To ensure the health, safety, and well-being of SAs, athletic trainers (ATs) and other athletic health care professionals need to identify possible mental health concerns in their patients.14 In 2013, the National Athletic Trainers’ Association (NATA) along with the National Collegiate Athletic Association (NCAA) and numerous other associations related to sports medicine and mental health formed an interassociation group to address psychological concerns in collegiate SAs.14 The group developed a consensus statement with several recommendations for recognizing and referring collegiate SAs with mental health conditions. In 2016, the NCAA also published a best-practices document aimed at understanding and supporting SAs’ mental wellness.15 Both publications recommended screening SAs for mental health concerns in the preparticipation examination (PPE) and provided examples of screening tools used in the health care industry. When implementing mental health screening into clinical practice, careful consideration is needed in choosing appropriate measures, interpreting scores, and applying them clinically for patient benefit.
Across the United States, ATs are beginning to adopt mental health screening tools into clinical practice and PPEs to meet the current mental health screening recommendations of the NATA and NCAA.16 These recommendations include adopting mental health screening into PPEs with appropriate referral to a mental health professional for any SAs with elevated mental health symptoms based on screening results,14,15 yet Kroshus16 noted significant variability in mental health screening practices across NCAA divisions; fewer than one-third of US sports medicine departments surveyed implemented depression screening in 2016. Additionally, whether validated measures were used by these institutions is unclear, as this was not examined.16
Despite the numerous open-source mental health screeners widely available for clinical use for the general population, only the Generalized Anxiety Disorder 7-item scale (GAD-7) has been validated in collegiate SAs with identified sensitivity and specificity, and a lower cutoff score was identified.17 Regarding depression, Long et al18 recently conducted a factorial validation study on the adolescent version of the Patient Health Questionnaire-9 (PHQ-9) in high school SAs but did not provide clinically relevant cutoff scores. The PHQ-919 and the Center for Epidemiologic Studies Depression Scale (CES-D)20 are 2 widely available depression screening measures used in the general population. These measures are free to access and easy to administer and score.19,20 The factorial validity of the PHQ-9 was sufficient for use in the collegiate student population,21 but neither the PHQ-9 nor the CES-D has been validated in the SA population. With minimal information available on these tools in SA populations, their clinical utility is limited; it is possible ATs who implement depression screening may be relying on cutoff scores for nonathlete populations to trigger a referral to a mental health care professional. To our knowledge, no depression screening tool has been validated in a collegiate SA population.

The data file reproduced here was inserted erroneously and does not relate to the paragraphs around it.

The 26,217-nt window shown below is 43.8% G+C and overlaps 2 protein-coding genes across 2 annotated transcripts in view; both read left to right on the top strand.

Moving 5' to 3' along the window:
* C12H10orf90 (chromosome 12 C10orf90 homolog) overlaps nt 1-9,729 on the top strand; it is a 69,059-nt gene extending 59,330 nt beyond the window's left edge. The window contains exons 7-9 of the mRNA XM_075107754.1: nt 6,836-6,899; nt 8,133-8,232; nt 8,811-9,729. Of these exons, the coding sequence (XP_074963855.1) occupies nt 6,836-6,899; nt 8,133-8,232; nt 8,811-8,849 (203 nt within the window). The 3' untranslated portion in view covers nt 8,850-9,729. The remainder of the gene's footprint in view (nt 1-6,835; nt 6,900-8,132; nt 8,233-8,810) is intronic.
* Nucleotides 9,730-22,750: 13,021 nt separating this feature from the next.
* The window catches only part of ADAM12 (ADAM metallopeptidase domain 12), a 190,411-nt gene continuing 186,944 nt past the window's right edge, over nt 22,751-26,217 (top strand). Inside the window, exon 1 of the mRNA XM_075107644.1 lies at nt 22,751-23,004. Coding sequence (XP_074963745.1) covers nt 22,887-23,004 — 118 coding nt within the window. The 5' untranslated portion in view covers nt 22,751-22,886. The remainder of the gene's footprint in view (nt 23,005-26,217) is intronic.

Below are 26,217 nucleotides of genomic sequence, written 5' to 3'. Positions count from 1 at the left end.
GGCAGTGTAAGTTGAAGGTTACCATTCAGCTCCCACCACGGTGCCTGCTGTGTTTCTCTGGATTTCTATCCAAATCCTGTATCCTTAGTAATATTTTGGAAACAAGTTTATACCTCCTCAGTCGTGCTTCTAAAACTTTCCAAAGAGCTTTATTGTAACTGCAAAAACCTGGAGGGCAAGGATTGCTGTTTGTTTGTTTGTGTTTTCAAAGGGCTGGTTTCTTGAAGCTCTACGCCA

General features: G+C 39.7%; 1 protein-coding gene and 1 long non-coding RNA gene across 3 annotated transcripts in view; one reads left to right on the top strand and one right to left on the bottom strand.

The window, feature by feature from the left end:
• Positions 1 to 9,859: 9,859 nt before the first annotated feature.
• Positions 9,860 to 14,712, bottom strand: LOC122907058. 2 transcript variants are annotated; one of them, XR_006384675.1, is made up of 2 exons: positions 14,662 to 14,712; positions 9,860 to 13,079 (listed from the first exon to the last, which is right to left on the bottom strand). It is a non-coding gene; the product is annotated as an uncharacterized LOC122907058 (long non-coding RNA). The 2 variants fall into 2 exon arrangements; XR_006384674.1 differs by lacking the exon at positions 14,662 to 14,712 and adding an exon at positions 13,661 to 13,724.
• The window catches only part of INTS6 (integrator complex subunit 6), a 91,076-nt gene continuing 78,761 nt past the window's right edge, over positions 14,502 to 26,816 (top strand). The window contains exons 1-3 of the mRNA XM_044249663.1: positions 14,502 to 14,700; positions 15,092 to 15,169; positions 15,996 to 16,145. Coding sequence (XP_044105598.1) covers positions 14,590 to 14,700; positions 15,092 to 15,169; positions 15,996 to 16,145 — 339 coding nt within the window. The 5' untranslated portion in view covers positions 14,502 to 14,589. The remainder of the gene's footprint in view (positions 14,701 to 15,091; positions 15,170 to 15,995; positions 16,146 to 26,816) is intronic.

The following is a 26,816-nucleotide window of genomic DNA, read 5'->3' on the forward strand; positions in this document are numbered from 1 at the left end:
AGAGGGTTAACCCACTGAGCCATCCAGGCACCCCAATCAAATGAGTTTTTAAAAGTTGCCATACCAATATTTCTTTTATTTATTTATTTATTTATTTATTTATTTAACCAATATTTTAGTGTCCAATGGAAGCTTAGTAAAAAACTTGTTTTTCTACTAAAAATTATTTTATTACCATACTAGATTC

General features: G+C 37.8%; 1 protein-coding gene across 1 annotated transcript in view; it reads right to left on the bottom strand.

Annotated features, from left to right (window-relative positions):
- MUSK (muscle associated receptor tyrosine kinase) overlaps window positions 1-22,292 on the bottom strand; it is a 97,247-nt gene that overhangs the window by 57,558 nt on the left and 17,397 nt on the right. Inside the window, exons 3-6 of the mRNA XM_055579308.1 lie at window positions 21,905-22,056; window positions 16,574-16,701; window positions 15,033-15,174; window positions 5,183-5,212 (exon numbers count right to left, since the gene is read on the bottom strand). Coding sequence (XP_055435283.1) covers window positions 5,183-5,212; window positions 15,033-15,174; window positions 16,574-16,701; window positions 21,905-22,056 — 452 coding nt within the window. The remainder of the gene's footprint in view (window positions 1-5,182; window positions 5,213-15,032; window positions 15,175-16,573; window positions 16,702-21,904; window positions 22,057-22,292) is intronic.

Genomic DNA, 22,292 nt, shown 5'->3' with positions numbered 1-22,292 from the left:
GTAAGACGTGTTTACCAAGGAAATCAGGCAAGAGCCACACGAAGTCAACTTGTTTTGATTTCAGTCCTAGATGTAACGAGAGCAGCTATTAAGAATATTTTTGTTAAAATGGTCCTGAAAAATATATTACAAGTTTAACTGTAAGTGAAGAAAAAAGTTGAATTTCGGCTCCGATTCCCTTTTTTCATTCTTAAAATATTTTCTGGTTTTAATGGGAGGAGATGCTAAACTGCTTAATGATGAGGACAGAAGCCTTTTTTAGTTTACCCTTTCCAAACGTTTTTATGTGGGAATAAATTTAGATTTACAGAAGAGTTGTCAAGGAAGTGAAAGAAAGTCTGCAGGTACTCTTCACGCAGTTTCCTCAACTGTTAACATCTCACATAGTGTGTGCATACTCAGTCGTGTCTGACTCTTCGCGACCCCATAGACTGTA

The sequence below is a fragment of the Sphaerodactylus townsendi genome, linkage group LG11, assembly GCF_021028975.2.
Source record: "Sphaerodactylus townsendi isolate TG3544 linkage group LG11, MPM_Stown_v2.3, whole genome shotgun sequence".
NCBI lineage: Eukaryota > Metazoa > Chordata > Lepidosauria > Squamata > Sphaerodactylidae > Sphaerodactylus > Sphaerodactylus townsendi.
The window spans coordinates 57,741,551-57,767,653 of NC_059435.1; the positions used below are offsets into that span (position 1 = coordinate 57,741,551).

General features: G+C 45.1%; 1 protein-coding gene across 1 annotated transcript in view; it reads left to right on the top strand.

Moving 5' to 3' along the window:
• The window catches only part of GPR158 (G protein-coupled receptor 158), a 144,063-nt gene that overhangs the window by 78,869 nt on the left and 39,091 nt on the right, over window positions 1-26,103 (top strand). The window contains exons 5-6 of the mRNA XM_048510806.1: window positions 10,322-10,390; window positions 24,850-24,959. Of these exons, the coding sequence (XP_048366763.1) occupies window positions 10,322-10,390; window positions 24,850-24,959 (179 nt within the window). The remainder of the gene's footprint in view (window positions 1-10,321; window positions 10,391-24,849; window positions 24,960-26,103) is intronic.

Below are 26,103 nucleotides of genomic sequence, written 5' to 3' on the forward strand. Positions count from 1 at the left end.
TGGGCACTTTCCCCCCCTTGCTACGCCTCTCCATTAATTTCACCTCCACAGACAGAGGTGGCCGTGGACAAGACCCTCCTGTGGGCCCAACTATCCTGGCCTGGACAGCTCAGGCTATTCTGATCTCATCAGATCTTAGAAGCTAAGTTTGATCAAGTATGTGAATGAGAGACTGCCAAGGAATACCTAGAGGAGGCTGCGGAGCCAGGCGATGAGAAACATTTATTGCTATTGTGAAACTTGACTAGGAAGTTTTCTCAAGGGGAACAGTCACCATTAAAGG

Therefore, the purpose of our study was to validate depression screening tools in the collegiate SA population. The specific aims of this study were to determine (1) whether the PHQ-9 and the CES-D depression screening tools are valid and reliable measures to detect clinically relevant depression symptoms in collegiate SAs and (2) the suggested cutoff scores for these depression screening tools in collegiate SAs based on sensitivity and specificity. We hypothesized that both the PHQ-9 and the CES-D would be valid measures in discriminating between collegiate SAs who did and those who did not meet the diagnostic criteria for clinical depression. We also hypothesized that the optimal cutoff scores based on sensitivity and specificity for both screening tools would be lower than for the general population.
We used a cross-sectional mixed-methods design to validate 2 depression screening tools in collegiate SAs. Methods consisted of administration of 2 quantitative measures of depression symptoms, the PHQ-9 and the CES-D, as well as a qualitative measure of depression, the Mini-International Neuropsychiatric Interview (MINI), in a collegiate SA population. Independent variables were sex, sport, and meeting the criteria for depression using the MINI. Dependent variables were screening tool total scores as measured by the PHQ-9 and CES-D.
All 943 SAs from 2 NCAA Division II universities in the northeast United States were invited to participate in this study during the in-person fall PPE on campus. Exclusion criteria were any SA under the age of 18 years or not a member of an institution’s NCAA varsity athletic team. The study was reviewed and approved by both university institutional review boards.